Informal Referrals, Employment and Wages: Seeking Causal Directions
Employers and job seekers rely extensively on job informational networks to fill vacancies or to find a job. The widespread use of job contacts to find work has been largely associated with labor outcomes, such as finding a job or even affecting wages. Some scholars have claimed that informal referrals play a determinant role in reducing informational mismatches between potential employers and job seekers. Although several studies have shown that the use of friends and relatives is correlated with labor outcomes, little is known about the causal effect. In this article, I aim to identify whether there is a causal effect of using informal referrals on two main outcomes: the probability of being employed and hourly wages. I use a large data set from Colombia, the Living Standard Survey 2003, to contrast the results from three main methodologies: standard OLS estimation, propensity-score matching, and instrumental variables. Results suggest that much of the positive effect of using informal referrals on employment reflects the prevalence of informal-sector jobs to be filled through this method rather than a causal effect. On the contrary, the results for hourly wages suggest a negative causal effect of using job informational networks, which is explained by the low-quality/poor matches theory. Yet, this is only true in formal-sector firms.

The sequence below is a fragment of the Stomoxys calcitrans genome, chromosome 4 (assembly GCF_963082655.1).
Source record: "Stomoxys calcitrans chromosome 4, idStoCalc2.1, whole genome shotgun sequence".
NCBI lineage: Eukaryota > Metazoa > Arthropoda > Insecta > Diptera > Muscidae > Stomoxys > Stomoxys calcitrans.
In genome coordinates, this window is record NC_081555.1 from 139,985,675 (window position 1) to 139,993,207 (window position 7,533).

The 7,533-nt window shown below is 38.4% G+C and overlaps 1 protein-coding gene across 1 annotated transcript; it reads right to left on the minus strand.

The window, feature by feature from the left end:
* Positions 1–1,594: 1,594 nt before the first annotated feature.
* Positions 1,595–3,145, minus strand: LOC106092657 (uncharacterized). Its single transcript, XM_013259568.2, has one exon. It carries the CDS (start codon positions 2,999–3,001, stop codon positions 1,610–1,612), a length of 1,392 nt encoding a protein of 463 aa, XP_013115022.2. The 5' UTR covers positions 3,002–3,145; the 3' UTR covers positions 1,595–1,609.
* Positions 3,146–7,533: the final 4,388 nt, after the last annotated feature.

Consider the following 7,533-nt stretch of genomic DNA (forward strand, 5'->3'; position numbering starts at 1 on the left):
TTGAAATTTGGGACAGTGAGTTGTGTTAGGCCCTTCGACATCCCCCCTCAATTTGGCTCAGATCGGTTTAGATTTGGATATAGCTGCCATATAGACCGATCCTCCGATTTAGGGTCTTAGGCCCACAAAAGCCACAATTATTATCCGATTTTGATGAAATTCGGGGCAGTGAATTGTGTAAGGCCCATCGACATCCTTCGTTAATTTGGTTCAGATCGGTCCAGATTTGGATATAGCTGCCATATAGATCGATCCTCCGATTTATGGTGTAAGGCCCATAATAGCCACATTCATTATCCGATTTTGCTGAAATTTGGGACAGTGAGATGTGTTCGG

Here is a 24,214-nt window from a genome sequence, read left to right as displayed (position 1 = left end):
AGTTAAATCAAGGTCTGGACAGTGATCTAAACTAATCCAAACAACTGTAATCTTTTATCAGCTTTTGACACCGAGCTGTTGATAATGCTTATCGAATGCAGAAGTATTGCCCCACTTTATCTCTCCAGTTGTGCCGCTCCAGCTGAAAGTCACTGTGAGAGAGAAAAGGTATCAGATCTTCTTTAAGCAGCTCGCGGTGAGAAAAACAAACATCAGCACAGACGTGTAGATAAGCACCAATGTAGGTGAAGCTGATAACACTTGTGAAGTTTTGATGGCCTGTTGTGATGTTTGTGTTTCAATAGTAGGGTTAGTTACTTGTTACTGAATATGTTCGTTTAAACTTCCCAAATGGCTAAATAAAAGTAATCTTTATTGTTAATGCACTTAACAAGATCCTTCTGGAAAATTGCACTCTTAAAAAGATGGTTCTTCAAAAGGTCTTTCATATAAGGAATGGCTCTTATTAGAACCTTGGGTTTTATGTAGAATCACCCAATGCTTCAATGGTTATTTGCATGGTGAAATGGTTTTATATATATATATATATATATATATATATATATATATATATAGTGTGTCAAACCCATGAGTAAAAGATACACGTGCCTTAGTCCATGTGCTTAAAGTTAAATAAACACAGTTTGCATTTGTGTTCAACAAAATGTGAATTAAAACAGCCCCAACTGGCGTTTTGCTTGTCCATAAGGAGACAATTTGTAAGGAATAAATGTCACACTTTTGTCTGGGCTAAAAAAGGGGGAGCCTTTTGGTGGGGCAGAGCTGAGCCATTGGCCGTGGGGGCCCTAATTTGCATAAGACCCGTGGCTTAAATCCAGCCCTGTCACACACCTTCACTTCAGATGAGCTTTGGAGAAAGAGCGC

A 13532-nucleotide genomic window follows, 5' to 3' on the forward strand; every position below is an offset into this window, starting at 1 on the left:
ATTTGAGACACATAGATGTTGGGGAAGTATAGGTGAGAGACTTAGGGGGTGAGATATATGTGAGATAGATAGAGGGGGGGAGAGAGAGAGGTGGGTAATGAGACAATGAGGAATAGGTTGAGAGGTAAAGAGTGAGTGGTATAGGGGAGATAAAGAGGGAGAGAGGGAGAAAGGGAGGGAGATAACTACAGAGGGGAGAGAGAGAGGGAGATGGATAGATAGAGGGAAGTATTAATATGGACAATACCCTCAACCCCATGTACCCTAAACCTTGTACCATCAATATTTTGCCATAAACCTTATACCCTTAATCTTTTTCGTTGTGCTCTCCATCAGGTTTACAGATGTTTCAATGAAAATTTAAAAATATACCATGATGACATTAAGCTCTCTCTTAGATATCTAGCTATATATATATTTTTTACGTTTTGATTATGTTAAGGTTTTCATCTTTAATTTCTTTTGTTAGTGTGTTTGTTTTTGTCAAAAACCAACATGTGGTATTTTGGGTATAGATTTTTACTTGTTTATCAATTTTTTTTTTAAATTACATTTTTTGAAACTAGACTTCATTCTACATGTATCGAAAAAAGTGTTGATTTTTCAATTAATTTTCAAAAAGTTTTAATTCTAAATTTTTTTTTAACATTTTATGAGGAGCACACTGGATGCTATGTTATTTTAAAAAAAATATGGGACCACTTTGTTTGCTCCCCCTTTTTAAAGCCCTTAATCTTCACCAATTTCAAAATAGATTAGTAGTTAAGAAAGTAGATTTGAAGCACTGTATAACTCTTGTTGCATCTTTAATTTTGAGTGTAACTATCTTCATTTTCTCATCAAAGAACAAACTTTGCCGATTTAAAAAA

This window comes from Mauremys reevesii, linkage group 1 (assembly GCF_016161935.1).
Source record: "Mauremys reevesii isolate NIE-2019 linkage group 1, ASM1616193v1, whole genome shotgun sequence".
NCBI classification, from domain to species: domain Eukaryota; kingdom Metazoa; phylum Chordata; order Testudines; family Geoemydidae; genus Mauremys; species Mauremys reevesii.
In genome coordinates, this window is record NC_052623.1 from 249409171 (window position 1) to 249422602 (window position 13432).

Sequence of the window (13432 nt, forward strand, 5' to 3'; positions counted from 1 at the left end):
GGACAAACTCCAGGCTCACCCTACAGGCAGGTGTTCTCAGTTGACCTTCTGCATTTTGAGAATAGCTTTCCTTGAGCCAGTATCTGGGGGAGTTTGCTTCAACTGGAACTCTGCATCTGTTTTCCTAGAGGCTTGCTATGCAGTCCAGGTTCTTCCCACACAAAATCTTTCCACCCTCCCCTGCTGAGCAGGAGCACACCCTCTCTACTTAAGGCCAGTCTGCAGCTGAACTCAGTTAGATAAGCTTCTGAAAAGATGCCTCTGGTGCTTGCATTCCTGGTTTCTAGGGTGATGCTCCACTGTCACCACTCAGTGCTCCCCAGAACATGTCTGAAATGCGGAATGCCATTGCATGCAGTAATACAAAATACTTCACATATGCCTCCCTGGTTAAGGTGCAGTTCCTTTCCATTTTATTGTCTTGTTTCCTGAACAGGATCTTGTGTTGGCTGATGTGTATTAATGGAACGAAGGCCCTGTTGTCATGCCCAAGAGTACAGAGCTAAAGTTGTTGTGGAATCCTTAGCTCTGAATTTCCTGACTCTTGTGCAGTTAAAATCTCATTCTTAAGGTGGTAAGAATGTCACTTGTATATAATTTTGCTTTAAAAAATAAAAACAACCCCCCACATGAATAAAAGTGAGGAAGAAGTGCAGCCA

|Date of creation:||17 Aug 2009|
|Contact details of provider:|| Postal: Place Montesquieu 3, 1348 Louvain-la-Neuve (Belgium)|
Fax: +32 10473945
Web page: http://www.uclouvain.be/ires
More information through EDIRC
When requesting a correction, please mention this item's handle: RePEc:ctl:louvir:2009023. See general information about how to correct material in RePEc.
For technical questions regarding this item, or to correct its authors, title, abstract, bibliographic or download information, contact: (Anne DAVISTER-LOGIST)
If you have authored this item and are not yet registered with RePEc, we encourage you to do it here. This allows to link your profile to this item. It also allows you to accept potential citations to this item that we are uncertain about.
If references are entirely missing, you can add them using this form.
If the full references list an item that is present in RePEc, but the system did not link to it, you can help with this form.
If you know of missing items citing this one, you can help us creating those links by adding the relevant references in the same way as above, for each refering item. If you are a registered author of this item, you may also want to check the "citations" tab in your profile, as there may be some citations waiting for confirmation.
Please note that corrections may take a couple of weeks to filter through the various RePEc services.